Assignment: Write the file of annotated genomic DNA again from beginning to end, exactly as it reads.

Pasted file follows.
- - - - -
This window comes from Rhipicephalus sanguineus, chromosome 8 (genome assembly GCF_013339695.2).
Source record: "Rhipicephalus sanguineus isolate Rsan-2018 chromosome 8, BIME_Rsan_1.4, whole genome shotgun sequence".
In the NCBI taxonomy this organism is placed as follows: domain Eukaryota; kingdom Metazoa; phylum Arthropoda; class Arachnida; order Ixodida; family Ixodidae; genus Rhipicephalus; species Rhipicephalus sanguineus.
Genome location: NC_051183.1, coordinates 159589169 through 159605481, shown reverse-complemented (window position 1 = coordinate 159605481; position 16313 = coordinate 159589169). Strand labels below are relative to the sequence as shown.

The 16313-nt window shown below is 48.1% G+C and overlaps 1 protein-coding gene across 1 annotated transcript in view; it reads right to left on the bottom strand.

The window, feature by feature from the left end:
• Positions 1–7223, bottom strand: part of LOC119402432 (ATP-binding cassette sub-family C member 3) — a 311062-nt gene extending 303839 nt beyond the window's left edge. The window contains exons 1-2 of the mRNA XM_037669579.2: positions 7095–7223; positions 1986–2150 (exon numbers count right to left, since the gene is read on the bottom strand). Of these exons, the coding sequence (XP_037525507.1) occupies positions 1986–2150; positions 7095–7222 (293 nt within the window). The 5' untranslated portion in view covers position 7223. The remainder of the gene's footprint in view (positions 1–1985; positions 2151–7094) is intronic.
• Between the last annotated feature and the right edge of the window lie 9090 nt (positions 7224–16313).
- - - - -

This window comes from Rhipicephalus sanguineus, chromosome 8 (genome assembly GCF_013339695.2).
Source record: "Rhipicephalus sanguineus isolate Rsan-2018 chromosome 8, BIME_Rsan_1.4, whole genome shotgun sequence".
In the NCBI taxonomy this organism is placed as follows: domain Eukaryota; kingdom Metazoa; phylum Arthropoda; class Arachnida; order Ixodida; family Ixodidae; genus Rhipicephalus; species Rhipicephalus sanguineus.
Genome location: NC_051183.1, coordinates 159589169 through 159605481, shown reverse-complemented (window position 1 = coordinate 159605481; position 16313 = coordinate 159589169). Strand labels below are relative to the sequence as shown.

The 16313-nt window shown below is 48.1% G+C and overlaps 1 protein-coding gene across 1 annotated transcript in view; it reads right to left on the bottom strand.

The window, feature by feature from the left end:
• Positions 1–7223, bottom strand: part of LOC119402432 (ATP-binding cassette sub-family C member 3) — a 311062-nt gene extending 303839 nt beyond the window's left edge. The window contains exons 1-2 of the mRNA XM_037669579.2: positions 7095–7223; positions 1986–2150 (exon numbers count right to left, since the gene is read on the bottom strand). Of these exons, the coding sequence (XP_037525507.1) occupies positions 1986–2150; positions 7095–7222 (293 nt within the window). The 5' untranslated portion in view covers position 7223. The remainder of the gene's footprint in view (positions 1–1985; positions 2151–7094) is intronic.
• Between the last annotated feature and the right edge of the window lie 9090 nt (positions 7224–16313).